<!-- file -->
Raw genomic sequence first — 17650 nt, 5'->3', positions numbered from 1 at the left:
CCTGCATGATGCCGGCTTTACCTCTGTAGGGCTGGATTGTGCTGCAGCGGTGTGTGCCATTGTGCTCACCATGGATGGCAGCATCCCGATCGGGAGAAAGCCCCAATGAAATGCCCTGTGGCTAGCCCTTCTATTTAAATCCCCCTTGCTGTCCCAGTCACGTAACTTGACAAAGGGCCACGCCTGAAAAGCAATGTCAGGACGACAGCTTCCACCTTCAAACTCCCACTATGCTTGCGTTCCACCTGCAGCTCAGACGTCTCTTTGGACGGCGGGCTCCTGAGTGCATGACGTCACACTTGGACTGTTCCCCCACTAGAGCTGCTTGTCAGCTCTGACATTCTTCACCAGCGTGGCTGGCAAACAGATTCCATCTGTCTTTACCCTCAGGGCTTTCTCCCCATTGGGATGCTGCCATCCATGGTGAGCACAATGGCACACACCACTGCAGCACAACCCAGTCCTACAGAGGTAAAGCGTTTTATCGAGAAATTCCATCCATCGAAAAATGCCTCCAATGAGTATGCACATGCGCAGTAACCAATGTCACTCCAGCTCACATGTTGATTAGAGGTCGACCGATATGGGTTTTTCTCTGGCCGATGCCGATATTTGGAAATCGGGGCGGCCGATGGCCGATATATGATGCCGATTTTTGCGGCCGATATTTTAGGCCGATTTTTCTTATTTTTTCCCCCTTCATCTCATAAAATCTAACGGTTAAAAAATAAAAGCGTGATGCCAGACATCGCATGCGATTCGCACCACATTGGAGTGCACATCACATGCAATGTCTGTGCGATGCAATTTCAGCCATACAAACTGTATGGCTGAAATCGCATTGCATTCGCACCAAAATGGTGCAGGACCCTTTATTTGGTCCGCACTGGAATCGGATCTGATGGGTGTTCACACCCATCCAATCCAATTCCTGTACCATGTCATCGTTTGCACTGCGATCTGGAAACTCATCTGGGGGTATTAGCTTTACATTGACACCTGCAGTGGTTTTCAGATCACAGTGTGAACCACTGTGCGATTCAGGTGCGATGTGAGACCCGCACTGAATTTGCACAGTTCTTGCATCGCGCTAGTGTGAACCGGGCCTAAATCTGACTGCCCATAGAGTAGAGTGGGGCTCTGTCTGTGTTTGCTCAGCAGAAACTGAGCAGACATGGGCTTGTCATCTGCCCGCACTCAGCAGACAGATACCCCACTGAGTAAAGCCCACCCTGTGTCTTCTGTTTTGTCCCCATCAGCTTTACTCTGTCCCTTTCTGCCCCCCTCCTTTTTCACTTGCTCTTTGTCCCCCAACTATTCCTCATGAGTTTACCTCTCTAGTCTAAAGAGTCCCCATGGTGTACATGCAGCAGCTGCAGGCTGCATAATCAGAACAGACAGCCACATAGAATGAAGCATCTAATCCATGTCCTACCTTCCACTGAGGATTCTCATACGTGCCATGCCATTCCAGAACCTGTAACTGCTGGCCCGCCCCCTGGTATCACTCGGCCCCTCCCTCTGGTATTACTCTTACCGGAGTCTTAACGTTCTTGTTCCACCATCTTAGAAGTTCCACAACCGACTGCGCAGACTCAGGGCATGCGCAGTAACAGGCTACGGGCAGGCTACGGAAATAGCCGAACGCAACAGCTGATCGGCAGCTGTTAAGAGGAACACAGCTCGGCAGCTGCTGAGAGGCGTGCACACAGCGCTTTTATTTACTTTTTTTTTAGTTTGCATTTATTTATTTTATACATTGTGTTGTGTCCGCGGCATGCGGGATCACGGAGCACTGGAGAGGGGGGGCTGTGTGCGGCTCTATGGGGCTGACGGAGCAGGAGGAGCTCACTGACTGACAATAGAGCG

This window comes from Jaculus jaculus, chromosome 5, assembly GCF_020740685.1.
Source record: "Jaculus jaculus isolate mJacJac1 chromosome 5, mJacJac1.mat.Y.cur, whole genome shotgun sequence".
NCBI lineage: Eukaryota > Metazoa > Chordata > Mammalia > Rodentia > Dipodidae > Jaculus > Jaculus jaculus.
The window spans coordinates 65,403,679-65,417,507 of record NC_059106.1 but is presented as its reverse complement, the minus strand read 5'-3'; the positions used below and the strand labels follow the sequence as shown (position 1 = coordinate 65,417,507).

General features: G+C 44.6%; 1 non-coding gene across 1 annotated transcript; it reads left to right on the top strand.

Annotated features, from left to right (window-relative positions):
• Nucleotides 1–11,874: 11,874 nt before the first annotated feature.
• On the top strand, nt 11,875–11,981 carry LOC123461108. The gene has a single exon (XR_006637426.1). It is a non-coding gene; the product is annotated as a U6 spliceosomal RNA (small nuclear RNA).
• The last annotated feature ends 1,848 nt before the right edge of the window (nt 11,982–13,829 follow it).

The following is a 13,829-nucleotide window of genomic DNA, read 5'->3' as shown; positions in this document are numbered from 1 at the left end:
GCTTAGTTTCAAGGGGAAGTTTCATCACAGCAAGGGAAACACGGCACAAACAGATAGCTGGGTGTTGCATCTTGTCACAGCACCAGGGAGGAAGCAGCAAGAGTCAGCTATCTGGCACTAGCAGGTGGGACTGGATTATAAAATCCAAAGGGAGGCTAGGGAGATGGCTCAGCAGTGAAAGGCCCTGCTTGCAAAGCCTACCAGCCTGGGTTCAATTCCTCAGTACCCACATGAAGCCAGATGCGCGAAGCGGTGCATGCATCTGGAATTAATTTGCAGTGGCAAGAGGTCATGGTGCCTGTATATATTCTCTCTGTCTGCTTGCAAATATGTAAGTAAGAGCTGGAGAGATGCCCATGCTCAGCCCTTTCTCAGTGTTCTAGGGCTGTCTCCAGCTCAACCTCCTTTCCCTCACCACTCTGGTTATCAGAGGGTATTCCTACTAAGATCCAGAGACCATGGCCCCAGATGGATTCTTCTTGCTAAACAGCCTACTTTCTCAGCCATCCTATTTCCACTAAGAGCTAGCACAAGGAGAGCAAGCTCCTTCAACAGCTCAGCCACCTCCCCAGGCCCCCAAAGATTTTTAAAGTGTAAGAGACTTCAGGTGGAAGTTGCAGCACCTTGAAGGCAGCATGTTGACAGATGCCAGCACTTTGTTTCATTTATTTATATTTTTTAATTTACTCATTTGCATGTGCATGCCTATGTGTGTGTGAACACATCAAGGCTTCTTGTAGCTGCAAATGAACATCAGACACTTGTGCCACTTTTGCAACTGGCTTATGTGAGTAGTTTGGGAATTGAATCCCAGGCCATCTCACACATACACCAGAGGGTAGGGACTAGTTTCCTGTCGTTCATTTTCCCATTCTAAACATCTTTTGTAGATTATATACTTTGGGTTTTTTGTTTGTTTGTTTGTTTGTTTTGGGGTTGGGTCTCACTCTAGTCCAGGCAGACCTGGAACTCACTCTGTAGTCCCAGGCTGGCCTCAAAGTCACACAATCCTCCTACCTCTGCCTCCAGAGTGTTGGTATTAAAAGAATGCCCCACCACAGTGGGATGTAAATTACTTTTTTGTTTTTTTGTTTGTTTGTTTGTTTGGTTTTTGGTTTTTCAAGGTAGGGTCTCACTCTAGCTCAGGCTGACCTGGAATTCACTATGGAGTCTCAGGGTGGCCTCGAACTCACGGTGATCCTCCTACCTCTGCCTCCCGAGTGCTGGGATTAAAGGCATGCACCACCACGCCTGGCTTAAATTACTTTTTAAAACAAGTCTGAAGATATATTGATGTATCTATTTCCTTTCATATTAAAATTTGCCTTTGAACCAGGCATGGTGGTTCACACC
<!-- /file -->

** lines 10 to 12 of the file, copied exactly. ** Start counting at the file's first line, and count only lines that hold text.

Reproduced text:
• On the top strand, nt 11,875–11,981 carry LOC123461108. The gene has a single exon (XR_006637426.1). It is a non-coding gene; the product is annotated as a U6 spliceosomal RNA (small nuclear RNA).
• The last annotated feature ends 1,848 nt before the right edge of the window (nt 11,982–13,829 follow it).

The following is a 13,829-nucleotide window of genomic DNA, read 5'->3' as shown; positions in this document are numbered from 1 at the left end: